Wednesday, June 29, 2011
By Sarah Cortes - Representatives from the American Civil Liberties Union ("ACLU"), the Electronic Frontier Foundation ("EFF"), and Electronic Privacy Information Center ("EPIC") participated in framing cybersecurity issues at MIT this week. These groups raised concerns or quietly noted issues on day two, the final day of the workshop related to the White House initiative called the National Strategy for Trusted Identities in Cyberspace ("NSTIC") held at the MIT Media Lab this week.
Additionally, standards consortiums like w3c and the Organization for the Advancement of Structured Information Standards (OASIS) sent representatives who raised concerns or asked questions that shaped the direction of the evolving strategy.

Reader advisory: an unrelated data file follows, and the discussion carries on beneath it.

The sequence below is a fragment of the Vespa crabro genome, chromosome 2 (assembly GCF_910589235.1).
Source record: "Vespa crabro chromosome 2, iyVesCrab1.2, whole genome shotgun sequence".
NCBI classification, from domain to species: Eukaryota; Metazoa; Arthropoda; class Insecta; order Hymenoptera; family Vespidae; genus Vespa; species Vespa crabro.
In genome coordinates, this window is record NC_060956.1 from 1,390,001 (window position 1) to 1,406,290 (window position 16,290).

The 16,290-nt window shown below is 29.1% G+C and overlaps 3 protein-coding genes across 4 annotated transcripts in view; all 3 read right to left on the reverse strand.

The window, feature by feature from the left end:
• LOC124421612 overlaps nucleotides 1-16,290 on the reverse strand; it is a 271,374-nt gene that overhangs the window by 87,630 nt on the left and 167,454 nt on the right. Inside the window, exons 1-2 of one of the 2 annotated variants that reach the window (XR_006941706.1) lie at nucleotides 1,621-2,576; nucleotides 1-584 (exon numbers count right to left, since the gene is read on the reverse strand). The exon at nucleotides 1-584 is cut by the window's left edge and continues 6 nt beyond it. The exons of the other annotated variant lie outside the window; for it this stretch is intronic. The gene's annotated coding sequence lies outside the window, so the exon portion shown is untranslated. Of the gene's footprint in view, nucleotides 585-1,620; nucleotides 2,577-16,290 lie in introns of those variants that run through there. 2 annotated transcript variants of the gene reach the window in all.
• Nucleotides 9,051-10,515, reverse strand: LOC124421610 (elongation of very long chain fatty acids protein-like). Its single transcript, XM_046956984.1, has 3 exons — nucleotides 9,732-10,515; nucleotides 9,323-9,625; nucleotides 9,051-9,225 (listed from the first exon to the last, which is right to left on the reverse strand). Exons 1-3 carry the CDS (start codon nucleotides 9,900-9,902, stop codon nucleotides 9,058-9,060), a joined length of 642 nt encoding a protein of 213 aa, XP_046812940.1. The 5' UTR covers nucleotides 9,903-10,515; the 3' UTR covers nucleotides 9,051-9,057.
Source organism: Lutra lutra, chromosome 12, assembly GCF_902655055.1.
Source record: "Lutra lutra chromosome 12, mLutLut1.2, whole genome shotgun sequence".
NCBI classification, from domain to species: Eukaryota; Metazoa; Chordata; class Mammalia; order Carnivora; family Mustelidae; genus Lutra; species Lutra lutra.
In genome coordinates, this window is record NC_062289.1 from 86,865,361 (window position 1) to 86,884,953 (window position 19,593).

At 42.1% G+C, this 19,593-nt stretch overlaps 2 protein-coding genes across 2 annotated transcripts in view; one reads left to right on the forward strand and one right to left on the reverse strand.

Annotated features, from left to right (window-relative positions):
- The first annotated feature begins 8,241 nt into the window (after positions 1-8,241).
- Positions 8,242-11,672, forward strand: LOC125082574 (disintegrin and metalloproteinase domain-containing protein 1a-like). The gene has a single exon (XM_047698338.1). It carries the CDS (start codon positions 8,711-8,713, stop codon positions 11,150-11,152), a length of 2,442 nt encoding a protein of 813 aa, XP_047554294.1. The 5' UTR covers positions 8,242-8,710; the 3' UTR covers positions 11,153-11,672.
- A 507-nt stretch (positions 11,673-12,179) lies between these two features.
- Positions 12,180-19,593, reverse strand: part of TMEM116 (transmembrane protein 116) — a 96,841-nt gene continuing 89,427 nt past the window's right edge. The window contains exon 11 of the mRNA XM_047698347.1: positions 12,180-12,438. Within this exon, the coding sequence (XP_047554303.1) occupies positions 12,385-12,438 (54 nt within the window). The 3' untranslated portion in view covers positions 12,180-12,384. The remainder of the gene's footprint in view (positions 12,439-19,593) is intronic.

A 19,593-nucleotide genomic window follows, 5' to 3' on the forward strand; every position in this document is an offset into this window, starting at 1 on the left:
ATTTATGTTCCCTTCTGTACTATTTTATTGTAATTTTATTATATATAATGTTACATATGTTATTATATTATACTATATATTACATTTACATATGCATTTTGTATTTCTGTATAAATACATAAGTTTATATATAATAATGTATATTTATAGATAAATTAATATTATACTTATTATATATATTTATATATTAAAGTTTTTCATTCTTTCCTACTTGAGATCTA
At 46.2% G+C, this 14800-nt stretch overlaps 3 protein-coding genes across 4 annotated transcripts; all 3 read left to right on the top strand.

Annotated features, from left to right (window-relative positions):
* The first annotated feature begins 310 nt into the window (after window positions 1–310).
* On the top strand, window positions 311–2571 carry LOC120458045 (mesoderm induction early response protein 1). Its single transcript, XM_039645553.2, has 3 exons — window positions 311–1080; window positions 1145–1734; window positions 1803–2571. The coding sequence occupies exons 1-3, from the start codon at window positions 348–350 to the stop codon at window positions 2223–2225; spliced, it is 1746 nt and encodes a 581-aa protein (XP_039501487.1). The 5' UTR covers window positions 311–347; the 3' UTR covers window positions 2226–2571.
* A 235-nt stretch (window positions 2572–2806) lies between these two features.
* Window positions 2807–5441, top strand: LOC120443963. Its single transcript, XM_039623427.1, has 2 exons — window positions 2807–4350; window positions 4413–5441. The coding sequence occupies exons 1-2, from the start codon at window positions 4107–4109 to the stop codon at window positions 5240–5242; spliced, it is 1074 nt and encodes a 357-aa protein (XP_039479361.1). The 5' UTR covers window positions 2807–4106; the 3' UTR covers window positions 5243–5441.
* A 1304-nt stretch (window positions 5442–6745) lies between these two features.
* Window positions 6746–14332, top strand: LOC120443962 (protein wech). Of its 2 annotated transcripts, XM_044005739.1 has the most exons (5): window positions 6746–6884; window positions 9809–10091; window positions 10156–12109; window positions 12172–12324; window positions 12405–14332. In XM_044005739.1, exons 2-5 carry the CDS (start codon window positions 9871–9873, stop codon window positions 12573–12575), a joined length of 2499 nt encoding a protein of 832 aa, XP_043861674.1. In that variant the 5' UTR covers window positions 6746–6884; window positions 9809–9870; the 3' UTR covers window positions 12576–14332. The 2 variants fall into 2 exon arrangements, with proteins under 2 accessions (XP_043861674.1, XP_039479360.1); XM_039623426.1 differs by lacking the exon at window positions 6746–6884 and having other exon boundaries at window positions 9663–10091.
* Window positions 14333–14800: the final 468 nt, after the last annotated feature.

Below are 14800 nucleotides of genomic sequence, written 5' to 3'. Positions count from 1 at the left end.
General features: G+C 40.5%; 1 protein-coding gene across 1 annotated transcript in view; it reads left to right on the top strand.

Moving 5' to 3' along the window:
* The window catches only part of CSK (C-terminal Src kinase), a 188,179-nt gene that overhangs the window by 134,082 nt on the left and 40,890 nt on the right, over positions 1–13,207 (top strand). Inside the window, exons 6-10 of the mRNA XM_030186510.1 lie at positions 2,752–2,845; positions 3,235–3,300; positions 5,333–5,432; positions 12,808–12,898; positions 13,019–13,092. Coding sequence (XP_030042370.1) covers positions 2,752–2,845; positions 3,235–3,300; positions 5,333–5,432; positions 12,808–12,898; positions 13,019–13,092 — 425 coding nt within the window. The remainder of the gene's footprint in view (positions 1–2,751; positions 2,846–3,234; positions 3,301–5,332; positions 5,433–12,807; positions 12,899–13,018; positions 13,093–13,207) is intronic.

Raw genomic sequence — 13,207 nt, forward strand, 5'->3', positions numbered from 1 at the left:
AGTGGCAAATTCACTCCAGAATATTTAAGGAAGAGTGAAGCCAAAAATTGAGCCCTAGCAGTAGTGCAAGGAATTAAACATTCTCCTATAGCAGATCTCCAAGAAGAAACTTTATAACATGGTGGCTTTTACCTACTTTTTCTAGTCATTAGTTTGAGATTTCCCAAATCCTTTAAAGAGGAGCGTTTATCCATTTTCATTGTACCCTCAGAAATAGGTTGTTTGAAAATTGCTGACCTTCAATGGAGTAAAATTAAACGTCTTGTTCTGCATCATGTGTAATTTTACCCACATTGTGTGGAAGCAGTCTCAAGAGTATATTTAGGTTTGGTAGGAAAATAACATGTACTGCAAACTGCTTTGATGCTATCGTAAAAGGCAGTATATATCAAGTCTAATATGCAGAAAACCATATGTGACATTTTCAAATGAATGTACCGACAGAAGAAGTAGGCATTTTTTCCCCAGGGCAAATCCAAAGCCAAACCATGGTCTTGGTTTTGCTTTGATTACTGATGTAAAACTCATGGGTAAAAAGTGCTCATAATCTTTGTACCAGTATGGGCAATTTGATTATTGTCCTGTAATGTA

Seth Schoen (pictured above), Staff Technologist at EFF, participated on a panel. He challenged the notion that a secure internet cyberidentity program like NSTIC would increase overall internet transaction security. "There may be increased pressure to provide highly verified identity credentials as it gets easier to do so," Schoen pointed out, citing a number of court rulings where consumers' privacy was protected only because the court deemed the technical challenges too difficult.
Originally published at CCTVcambridge.org/NSTIC